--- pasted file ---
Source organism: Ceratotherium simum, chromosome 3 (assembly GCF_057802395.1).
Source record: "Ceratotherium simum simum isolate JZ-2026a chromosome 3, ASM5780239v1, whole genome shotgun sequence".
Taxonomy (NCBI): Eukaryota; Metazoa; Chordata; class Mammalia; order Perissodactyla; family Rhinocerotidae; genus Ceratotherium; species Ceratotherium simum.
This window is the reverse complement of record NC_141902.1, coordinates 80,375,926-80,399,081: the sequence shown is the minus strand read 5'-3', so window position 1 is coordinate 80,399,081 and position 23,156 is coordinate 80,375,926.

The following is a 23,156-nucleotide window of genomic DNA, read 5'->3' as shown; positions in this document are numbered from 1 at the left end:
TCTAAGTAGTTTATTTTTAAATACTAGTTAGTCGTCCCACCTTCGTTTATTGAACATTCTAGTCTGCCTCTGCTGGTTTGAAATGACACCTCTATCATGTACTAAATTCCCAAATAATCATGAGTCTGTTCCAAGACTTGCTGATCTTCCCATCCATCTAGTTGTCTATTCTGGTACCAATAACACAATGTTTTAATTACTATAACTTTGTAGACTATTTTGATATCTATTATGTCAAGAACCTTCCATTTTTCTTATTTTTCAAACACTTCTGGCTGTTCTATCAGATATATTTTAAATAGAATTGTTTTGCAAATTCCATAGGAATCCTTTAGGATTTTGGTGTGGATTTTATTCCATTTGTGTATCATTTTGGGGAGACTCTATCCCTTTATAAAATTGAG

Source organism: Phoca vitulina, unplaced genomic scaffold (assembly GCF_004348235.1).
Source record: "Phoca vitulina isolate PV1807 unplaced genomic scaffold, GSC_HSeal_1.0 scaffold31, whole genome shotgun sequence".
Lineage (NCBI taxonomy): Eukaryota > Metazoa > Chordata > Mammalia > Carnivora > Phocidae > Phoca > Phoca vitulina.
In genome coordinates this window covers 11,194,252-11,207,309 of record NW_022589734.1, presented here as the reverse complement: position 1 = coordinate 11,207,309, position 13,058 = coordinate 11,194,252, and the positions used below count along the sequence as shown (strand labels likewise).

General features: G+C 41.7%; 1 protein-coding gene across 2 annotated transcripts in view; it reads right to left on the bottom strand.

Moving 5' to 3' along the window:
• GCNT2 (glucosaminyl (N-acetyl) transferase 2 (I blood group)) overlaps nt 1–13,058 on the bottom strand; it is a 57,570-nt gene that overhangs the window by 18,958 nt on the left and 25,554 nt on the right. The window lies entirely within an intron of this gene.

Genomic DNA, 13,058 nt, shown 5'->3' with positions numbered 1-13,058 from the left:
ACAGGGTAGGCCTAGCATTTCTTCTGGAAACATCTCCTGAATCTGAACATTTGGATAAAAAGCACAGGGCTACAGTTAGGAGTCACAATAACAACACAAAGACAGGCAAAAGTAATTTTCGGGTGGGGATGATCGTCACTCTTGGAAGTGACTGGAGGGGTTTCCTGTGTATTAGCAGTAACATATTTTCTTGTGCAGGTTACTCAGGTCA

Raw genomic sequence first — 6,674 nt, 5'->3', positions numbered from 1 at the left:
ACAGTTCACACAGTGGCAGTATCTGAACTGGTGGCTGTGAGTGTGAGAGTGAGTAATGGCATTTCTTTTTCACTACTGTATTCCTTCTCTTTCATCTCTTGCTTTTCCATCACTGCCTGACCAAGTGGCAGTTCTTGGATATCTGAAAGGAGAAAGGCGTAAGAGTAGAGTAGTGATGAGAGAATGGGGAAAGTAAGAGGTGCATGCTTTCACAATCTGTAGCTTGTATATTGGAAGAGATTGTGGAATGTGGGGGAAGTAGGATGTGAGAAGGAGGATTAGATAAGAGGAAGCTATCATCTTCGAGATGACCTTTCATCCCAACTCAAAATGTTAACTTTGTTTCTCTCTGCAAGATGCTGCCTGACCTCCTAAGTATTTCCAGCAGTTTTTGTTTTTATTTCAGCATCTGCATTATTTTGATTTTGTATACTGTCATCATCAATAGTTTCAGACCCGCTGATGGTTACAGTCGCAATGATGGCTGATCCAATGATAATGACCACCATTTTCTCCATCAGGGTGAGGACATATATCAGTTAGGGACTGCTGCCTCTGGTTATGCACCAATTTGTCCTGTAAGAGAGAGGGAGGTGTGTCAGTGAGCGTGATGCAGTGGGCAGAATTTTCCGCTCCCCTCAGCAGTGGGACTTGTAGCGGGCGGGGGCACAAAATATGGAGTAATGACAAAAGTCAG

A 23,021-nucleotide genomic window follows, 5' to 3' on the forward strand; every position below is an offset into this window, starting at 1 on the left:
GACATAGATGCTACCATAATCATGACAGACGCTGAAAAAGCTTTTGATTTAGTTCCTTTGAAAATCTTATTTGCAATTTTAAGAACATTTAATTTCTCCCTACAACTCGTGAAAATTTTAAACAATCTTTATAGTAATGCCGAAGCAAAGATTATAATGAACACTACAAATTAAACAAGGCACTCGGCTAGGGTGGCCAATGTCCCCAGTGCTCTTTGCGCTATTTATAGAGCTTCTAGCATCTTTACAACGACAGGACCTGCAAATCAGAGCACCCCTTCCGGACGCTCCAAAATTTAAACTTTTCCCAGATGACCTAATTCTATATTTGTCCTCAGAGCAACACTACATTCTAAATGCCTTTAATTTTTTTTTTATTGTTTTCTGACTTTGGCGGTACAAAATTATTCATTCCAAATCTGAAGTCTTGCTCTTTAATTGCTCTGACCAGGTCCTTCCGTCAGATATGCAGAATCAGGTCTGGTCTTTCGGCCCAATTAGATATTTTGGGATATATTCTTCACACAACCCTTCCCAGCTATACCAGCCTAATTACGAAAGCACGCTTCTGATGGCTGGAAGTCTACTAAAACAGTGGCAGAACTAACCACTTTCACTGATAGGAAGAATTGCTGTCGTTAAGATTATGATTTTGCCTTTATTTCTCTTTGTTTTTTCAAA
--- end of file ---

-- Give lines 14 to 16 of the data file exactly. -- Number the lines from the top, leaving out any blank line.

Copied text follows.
Genomic DNA, 13,058 nt, shown 5'->3' with positions numbered 1-13,058 from the left:
ACAGGGTAGGCCTAGCATTTCTTCTGGAAACATCTCCTGAATCTGAACATTTGGATAAAAAGCACAGGGCTACAGTTAGGAGTCACAATAACAACACAAAGACAGGCAAAAGTAATTTTCGGGTGGGGATGATCGTCACTCTTGGAAGTGACTGGAGGGGTTTCCTGTGTATTAGCAGTAACATATTTTCTTGTGCAGGTTACTCAGGTCA

Raw genomic sequence first — 6,674 nt, 5'->3', positions numbered from 1 at the left: